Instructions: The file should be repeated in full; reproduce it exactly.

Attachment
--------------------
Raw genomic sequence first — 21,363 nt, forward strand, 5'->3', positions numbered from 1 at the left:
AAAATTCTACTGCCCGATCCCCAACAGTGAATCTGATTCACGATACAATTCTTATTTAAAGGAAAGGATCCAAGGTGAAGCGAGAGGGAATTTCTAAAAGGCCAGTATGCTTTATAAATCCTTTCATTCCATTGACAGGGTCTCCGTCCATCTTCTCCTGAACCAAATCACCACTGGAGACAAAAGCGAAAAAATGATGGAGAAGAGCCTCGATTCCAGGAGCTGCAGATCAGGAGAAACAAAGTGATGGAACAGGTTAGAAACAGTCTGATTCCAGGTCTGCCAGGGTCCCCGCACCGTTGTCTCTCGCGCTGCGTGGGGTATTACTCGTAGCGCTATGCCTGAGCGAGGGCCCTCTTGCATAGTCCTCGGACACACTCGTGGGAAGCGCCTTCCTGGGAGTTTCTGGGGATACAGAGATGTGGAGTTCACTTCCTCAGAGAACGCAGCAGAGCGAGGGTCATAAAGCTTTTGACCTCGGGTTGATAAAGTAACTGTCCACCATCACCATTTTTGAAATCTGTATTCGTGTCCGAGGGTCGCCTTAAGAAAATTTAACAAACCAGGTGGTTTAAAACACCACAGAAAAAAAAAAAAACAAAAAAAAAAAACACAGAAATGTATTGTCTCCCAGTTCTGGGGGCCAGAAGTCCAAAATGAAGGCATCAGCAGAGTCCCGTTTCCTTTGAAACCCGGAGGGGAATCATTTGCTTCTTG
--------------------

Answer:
Raw genomic sequence first — 21,363 nt, forward strand, 5'->3', positions numbered from 1 at the left:
AAAATTCTACTGCCCGATCCCCAACAGTGAATCTGATTCACGATACAATTCTTATTTAAAGGAAAGGATCCAAGGTGAAGCGAGAGGGAATTTCTAAAAGGCCAGTATGCTTTATAAATCCTTTCATTCCATTGACAGGGTCTCCGTCCATCTTCTCCTGAACCAAATCACCACTGGAGACAAAAGCGAAAAAATGATGGAGAAGAGCCTCGATTCCAGGAGCTGCAGATCAGGAGAAACAAAGTGATGGAACAGGTTAGAAACAGTCTGATTCCAGGTCTGCCAGGGTCCCCGCACCGTTGTCTCTCGCGCTGCGTGGGGTATTACTCGTAGCGCTATGCCTGAGCGAGGGCCCTCTTGCATAGTCCTCGGACACACTCGTGGGAAGCGCCTTCCTGGGAGTTTCTGGGGATACAGAGATGTGGAGTTCACTTCCTCAGAGAACGCAGCAGAGCGAGGGTCATAAAGCTTTTGACCTCGGGTTGATAAAGTAACTGTCCACCATCACCATTTTTGAAATCTGTATTCGTGTCCGAGGGTCGCCTTAAGAAAATTTAACAAACCAGGTGGTTTAAAACACCACAGAAAAAAAAAAAAACAAAAAAAAAAAACACAGAAATGTATTGTCTCCCAGTTCTGGGGGCCAGAAGTCCAAAATGAAGGCATCAGCAGAGTCCCGTTTCCTTTGAAACCCGGAGGGGAATCATTTGCTTCTTG